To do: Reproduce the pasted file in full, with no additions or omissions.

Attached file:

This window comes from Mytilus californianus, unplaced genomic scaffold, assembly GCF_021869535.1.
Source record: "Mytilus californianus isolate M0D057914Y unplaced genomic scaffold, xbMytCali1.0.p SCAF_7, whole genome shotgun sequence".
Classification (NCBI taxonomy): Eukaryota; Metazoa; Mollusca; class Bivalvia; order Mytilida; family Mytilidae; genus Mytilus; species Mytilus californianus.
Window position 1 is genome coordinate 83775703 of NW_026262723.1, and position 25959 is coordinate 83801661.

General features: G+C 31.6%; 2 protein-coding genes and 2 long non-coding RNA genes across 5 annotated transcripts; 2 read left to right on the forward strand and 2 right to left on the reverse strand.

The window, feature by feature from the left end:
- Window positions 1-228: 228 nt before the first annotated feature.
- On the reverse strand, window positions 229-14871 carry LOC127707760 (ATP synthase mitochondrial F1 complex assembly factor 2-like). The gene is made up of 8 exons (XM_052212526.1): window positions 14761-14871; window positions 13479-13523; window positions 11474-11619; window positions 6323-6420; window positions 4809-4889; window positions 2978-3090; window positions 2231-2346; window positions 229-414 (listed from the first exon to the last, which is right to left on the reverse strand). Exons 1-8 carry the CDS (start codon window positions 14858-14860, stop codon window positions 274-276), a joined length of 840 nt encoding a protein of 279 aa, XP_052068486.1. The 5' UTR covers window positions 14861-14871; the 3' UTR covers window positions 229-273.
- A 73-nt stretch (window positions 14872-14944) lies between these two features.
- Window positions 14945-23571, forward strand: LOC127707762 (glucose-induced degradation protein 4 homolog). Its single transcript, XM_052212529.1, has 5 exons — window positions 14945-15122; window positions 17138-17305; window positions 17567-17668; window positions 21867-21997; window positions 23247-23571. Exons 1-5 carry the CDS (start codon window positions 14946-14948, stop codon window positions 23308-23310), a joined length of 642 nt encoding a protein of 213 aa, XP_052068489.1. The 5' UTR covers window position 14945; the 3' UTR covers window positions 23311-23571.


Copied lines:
This window comes from Mytilus californianus, unplaced genomic scaffold, assembly GCF_021869535.1.
Source record: "Mytilus californianus isolate M0D057914Y unplaced genomic scaffold, xbMytCali1.0.p SCAF_7, whole genome shotgun sequence".
Classification (NCBI taxonomy): Eukaryota; Metazoa; Mollusca; class Bivalvia; order Mytilida; family Mytilidae; genus Mytilus; species Mytilus californianus.
Window position 1 is genome coordinate 83775703 of NW_026262723.1, and position 25959 is coordinate 83801661.

General features: G+C 31.6%; 2 protein-coding genes and 2 long non-coding RNA genes across 5 annotated transcripts; 2 read left to right on the forward strand and 2 right to left on the reverse strand.

The window, feature by feature from the left end:
- Window positions 1-228: 228 nt before the first annotated feature.
- On the reverse strand, window positions 229-14871 carry LOC127707760 (ATP synthase mitochondrial F1 complex assembly factor 2-like). The gene is made up of 8 exons (XM_052212526.1): window positions 14761-14871; window positions 13479-13523; window positions 11474-11619; window positions 6323-6420; window positions 4809-4889; window positions 2978-3090; window positions 2231-2346; window positions 229-414 (listed from the first exon to the last, which is right to left on the reverse strand). Exons 1-8 carry the CDS (start codon window positions 14858-14860, stop codon window positions 274-276), a joined length of 840 nt encoding a protein of 279 aa, XP_052068486.1. The 5' UTR covers window positions 14861-14871; the 3' UTR covers window positions 229-273.
- A 73-nt stretch (window positions 14872-14944) lies between these two features.
- Window positions 14945-23571, forward strand: LOC127707762 (glucose-induced degradation protein 4 homolog). Its single transcript, XM_052212529.1, has 5 exons — window positions 14945-15122; window positions 17138-17305; window positions 17567-17668; window positions 21867-21997; window positions 23247-23571. Exons 1-5 carry the CDS (start codon window positions 14946-14948, stop codon window positions 23308-23310), a joined length of 642 nt encoding a protein of 213 aa, XP_052068489.1. The 5' UTR covers window position 14945; the 3' UTR covers window positions 23311-23571.